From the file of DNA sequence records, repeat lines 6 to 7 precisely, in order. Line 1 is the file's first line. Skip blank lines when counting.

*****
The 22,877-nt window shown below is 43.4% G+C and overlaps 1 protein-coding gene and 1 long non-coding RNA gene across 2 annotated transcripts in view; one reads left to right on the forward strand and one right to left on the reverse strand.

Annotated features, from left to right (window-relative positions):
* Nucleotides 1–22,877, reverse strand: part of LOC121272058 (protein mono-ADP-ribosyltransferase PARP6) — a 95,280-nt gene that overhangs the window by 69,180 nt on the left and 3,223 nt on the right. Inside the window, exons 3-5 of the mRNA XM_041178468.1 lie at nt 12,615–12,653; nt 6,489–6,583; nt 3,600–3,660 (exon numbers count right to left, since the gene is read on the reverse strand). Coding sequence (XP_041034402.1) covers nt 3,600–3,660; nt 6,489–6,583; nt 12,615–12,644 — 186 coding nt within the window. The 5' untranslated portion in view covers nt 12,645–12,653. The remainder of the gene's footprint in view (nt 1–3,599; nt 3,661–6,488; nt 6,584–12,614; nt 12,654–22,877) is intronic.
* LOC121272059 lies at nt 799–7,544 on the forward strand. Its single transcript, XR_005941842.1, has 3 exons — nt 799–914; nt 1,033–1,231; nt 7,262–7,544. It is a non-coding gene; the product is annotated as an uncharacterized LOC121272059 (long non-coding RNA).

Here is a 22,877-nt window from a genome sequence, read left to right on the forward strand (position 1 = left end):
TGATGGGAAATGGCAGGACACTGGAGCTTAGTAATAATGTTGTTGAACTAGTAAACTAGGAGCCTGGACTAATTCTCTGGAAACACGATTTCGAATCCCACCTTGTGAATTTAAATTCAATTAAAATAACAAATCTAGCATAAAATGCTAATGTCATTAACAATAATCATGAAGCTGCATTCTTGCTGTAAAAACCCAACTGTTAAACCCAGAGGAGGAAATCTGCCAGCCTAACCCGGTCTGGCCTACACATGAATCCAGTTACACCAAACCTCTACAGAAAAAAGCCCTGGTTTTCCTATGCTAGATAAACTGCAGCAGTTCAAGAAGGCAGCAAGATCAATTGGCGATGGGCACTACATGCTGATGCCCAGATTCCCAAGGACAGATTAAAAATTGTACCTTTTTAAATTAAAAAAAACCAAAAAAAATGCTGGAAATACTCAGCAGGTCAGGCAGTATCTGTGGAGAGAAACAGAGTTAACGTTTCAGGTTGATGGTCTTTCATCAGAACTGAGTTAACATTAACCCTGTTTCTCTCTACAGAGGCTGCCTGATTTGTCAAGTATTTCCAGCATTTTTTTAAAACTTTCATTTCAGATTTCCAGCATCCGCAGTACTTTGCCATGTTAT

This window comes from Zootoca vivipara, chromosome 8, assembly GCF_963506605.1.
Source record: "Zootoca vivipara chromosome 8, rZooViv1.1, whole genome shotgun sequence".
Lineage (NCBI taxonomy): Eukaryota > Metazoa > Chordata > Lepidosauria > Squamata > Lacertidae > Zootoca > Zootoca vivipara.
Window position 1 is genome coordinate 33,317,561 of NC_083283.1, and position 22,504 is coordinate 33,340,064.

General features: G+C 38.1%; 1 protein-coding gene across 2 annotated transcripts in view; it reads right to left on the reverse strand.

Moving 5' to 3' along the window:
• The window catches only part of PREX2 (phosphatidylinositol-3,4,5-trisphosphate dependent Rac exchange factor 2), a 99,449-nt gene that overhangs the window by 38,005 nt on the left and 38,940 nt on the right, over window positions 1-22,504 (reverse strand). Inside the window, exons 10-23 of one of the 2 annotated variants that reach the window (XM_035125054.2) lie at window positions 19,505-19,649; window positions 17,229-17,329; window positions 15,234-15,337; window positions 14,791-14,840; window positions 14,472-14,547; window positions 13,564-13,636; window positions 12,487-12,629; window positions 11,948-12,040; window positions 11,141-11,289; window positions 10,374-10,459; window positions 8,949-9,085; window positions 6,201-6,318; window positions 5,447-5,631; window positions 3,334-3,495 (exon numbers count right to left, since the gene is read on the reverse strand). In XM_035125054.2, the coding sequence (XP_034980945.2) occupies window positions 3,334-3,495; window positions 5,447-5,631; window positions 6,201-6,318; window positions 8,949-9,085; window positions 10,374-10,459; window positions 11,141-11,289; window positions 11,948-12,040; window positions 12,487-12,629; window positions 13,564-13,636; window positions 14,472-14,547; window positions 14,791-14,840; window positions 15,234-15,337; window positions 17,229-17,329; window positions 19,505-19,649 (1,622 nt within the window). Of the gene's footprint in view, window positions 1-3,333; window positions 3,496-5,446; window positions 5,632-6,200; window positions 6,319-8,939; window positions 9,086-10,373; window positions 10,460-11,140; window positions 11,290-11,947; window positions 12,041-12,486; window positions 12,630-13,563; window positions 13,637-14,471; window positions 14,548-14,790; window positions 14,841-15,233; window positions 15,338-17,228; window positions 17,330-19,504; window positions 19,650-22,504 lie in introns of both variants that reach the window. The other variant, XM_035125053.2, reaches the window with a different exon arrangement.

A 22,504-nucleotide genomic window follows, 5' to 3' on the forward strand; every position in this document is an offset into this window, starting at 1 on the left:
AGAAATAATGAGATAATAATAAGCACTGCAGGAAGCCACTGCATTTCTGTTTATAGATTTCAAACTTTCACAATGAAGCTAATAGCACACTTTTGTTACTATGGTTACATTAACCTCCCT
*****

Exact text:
TGATGGGAAATGGCAGGACACTGGAGCTTAGTAATAATGTTGTTGAACTAGTAAACTAGGAGCCTGGACTAATTCTCTGGAAACACGATTTCGAATCCCACCTTGTGAATTTAAATTCAATTAAAATAACAAATCTAGCATAAAATGCTAATGTCATTAACAATAATCATGAAGCTGCATTCTTGCTGTAAAAACCCAACTGTTAAACCCAGAGGAGGAAATCTGCCAGCCTAACCCGGTCTGGCCTACACATGAATCCAGTTACACCAAACCTCTACAGAAAAAAGCCCTGGTTTTCCTATGCTAGATAAACTGCAGCAGTTCAAGAAGGCAGCAAGATCAATTGGCGATGGGCACTACATGCTGATGCCCAGATTCCCAAGGACAGATTAAAAATTGTACCTTTTTAAATTAAAAAAAACCAAAAAAAATGCTGGAAATACTCAGCAGGTCAGGCAGTATCTGTGGAGAGAAACAGAGTTAACGTTTCAGGTTGATGGTCTTTCATCAGAACTGAGTTAACATTAACCCTGTTTCTCTCTACAGAGGCTGCCTGATTTGTCAAGTATTTCCAGCATTTTTTTAAAACTTTCATTTCAGATTTCCAGCATCCGCAGTACTTTGCCATGTTAT

This window comes from Zootoca vivipara, chromosome 8, assembly GCF_963506605.1.